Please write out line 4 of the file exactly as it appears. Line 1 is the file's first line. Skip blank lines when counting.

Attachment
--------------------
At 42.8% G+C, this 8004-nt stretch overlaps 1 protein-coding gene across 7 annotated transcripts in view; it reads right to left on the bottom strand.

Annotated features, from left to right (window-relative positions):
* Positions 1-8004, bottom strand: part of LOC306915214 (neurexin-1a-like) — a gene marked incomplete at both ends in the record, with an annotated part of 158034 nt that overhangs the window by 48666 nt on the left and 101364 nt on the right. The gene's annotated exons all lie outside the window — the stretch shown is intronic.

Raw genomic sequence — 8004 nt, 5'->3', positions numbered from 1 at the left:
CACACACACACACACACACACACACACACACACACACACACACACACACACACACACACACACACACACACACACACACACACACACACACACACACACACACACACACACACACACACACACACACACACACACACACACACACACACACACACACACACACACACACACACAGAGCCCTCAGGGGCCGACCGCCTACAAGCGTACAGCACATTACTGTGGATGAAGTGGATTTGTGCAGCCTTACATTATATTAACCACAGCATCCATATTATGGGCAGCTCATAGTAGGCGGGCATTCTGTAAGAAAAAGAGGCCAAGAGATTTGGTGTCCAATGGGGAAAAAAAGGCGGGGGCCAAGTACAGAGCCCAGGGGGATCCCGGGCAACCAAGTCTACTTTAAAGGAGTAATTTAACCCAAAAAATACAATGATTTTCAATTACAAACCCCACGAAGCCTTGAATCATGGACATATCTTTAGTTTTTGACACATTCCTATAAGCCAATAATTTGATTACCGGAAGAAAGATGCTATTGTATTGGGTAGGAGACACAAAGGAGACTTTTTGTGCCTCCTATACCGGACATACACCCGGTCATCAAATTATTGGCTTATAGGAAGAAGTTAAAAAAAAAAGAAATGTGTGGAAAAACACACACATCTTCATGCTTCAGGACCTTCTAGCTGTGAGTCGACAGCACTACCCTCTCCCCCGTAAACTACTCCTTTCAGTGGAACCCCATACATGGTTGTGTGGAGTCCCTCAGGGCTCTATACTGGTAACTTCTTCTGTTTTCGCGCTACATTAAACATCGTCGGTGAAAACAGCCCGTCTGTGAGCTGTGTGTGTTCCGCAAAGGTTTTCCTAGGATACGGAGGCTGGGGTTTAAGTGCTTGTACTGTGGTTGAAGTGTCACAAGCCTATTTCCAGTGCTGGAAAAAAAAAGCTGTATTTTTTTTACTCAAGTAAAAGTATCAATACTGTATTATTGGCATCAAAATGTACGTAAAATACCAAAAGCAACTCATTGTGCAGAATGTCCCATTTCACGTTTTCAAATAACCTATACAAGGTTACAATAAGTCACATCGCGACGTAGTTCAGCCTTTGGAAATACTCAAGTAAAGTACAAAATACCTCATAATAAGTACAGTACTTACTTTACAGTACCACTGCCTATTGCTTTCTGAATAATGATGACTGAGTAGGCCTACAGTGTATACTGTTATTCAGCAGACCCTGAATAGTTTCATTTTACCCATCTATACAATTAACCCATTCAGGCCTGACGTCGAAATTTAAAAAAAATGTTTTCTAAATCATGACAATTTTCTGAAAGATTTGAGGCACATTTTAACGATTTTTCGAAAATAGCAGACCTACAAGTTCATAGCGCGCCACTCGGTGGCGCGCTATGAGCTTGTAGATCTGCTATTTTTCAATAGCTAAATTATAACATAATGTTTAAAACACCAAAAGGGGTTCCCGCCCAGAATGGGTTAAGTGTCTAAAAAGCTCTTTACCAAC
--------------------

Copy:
Raw genomic sequence — 8004 nt, 5'->3', positions numbered from 1 at the left: